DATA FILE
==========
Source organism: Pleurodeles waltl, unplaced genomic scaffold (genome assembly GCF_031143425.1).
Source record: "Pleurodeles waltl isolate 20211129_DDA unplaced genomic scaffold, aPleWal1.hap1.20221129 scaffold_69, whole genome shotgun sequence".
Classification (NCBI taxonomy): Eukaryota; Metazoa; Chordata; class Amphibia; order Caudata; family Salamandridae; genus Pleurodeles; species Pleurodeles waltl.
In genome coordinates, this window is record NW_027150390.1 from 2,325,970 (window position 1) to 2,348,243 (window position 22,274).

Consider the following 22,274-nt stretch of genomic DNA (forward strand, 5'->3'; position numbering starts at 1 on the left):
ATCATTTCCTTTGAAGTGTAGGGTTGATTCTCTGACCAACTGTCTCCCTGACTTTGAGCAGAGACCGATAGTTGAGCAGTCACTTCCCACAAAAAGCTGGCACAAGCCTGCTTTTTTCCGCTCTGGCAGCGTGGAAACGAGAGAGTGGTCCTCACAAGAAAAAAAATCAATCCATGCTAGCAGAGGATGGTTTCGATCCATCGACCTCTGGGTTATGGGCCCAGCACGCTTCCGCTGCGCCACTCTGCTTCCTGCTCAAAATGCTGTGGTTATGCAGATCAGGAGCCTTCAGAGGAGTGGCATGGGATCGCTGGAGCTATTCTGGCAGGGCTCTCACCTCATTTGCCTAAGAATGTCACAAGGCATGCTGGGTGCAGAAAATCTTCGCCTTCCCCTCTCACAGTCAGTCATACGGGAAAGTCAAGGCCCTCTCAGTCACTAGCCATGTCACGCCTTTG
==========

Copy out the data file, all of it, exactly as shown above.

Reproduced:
Source organism: Pleurodeles waltl, unplaced genomic scaffold (genome assembly GCF_031143425.1).
Source record: "Pleurodeles waltl isolate 20211129_DDA unplaced genomic scaffold, aPleWal1.hap1.20221129 scaffold_69, whole genome shotgun sequence".
Classification (NCBI taxonomy): Eukaryota; Metazoa; Chordata; class Amphibia; order Caudata; family Salamandridae; genus Pleurodeles; species Pleurodeles waltl.
In genome coordinates, this window is record NW_027150390.1 from 2,325,970 (window position 1) to 2,348,243 (window position 22,274).

Consider the following 22,274-nt stretch of genomic DNA (forward strand, 5'->3'; position numbering starts at 1 on the left):
ATCATTTCCTTTGAAGTGTAGGGTTGATTCTCTGACCAACTGTCTCCCTGACTTTGAGCAGAGACCGATAGTTGAGCAGTCACTTCCCACAAAAAGCTGGCACAAGCCTGCTTTTTTCCGCTCTGGCAGCGTGGAAACGAGAGAGTGGTCCTCACAAGAAAAAAAATCAATCCATGCTAGCAGAGGATGGTTTCGATCCATCGACCTCTGGGTTATGGGCCCAGCACGCTTCCGCTGCGCCACTCTGCTTCCTGCTCAAAATGCTGTGGTTATGCAGATCAGGAGCCTTCAGAGGAGTGGCATGGGATCGCTGGAGCTATTCTGGCAGGGCTCTCACCTCATTTGCCTAAGAATGTCACAAGGCATGCTGGGTGCAGAAAATCTTCGCCTTCCCCTCTCACAGTCAGTCATACGGGAAAGTCAAGGCCCTCTCAGTCACTAGCCATGTCACGCCTTTG